Roger Hyam

Roger Hyam

I'm the Digital Information Development Officer at The Royal Botanic Garden Edinburgh

Jan 272017
 

I’ve spent the last few days working on the data pipeline I first mentioned in The Cloud Lottery that is Scottish satellite imagery. This pipeline consists of a series of R scripts that will place an order for Landsat 8 surface reflectance data and vegetation indices from the United States Geological Service, download the products as they become available then strip out the layers I’m interested in analysing, removing any areas of cloud or high atmospheric aerosols as they go. The hope is I’ll be able to leave this running and build a continuously updated dataset covering areas of interest that I can then query for data analysis purposes.

The Open Street Map of Edinburgh with Enhanced Vegetation Index (EVI) overlay. A particularly clear day on 25th October of 2016

When working on a job like this it is easy to get buried in the detail and lose sight of the end goal. As it is Friday afternoon and next week I need to turn my attention to other projects for a while I thought I’d visualise one of the clearer images and check I’m still on course. The images are fascinating so I wanted to share them.

You may have seen a recent article in the Guardian “How green is your city? UK’s top 10 mapped and ranked”. Edinburgh came out top with 49% “green”. These maps were produced by ESRI based on Normalised Difference Vegetation Index and are very simplified in comparison with what I hope to do. I’d recommend taking a look at that article as I don’t think I can reproduce the images here for copyright reasons. (I also think Edinburgh cheats a bit in the ranking by including a chunk of the Pentland Hills within its boundary which one wouldn’t do in a serious analysis!).

Close up of EVI for the botanics and surrounding area. Note how bright green the playing fields are compared to the botanics. Also note the mosaic of gardens and buildings.

Landsat 8 data has a resolution of 30m. Each pixel is about 100 foot across. I’m hoping that at this resolution we’ll be able to produce a proxy metric for how green and area “feels” to people living and working there especially when using Google Street View analysis to paint a fuller picture. It is not going to be simple. As you can see large blocks of green represent the biodiversity deserts that are playing fields. I’d also consider these aesthetic deserts. The mosaics of different greens seen in the botanics, the allotments, Warriston Cemetery and St Marks Park tell a different story as do the built up areas of the new town. I’m excited to see where we can take this analysis.

Jan 112017
 

We instinctively know that a walk in the garden or somewhere else filled with natural beauty is good for us but it is difficult to justify expensive or restrictive planning decisions on the basis of instinct alone. This is why scientists have been trying for years to quantify just how exposure to green space improves our mental and physical health. They have managed to show that what we see out of the window or walk past on the street really does matters for our stress levels and it is particularly good if what we see is plants. But how do we extend these results beyond small studies based on a few volunteers?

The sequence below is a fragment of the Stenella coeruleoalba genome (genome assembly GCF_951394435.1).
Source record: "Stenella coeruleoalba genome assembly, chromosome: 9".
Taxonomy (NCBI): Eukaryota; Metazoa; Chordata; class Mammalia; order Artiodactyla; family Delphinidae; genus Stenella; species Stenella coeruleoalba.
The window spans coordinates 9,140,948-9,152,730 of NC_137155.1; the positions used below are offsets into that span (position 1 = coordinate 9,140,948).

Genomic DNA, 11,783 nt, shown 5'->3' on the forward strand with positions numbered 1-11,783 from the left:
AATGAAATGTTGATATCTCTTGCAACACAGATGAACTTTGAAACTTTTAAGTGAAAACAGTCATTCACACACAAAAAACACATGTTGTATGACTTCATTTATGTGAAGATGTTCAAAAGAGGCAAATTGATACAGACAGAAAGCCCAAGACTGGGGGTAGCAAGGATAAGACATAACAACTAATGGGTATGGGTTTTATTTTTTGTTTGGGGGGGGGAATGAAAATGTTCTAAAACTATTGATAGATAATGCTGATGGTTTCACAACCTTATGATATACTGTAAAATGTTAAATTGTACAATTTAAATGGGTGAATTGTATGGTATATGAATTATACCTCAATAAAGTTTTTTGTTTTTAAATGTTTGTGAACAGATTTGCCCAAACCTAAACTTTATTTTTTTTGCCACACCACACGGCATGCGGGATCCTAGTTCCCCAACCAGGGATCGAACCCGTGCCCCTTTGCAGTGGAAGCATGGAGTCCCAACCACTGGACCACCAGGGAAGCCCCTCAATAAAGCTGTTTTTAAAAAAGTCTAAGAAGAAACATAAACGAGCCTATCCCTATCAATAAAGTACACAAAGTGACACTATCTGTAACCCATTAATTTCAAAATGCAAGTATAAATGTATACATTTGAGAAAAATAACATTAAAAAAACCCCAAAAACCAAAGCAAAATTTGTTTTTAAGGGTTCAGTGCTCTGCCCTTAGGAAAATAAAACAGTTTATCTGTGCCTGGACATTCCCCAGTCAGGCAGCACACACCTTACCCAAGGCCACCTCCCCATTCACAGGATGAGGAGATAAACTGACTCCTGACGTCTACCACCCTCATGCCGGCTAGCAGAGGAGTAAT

As I’ve posted before there is an emerging field (Biophilomatics) which is using big data resources to look at these problems. This latest study from RBGE takes a new approach to the subject by plugging together some of the latest Google technologies in a novel way.

Computers are getting better at assessing the contents of our photos. If you use photo sharing sites you may have noticed that they use this technology to sort your photos by subject. Google has now given developers access to the algorithms behind their image classification systems through the Google Vision API. By combining this image recognition technology with Google Street View images from around Edinburgh we have demonstrated the possibility of assessing our cities streets for their perceived naturalness and potential restorative value using automatically sampled images.

Map of Edinburgh showing sample area and points. Greener dots are more natural. Redder halos are more deprived according to the Scottish Index of Multiple Deprivation. Where Street View panoramas are offset they are joined to sample points by lines.

It is very early days yet and before we can draw strong conclusions we need to develop it further but this could be an addition to the tool box for building more liveable cities.

The work was done as part of the Edinburgh Living Landscape (ELL) project which involves a number of partner organisations with interest and skill in our shared environment. ELL promotes improving, expanding and connecting up the green space in the city and encourages innovation in greening up built structures recognising that the local natural environment is a health asset. There are key questions about how best to achieve this for all sectors of the population and the methodology described in this paper contributes to building the evidence base for decision making.

Below is a slide show of the randomly sampled Street View images. Is this the Edinburgh you know?



Note: There are privacy and other issues around street view images and Google therefore remove any areas they are requested to. In the slide show above images are loaded directly from Google and so any that have been removed or replaced since the experiment was originally carried out in early 2016 will appear as unavailable.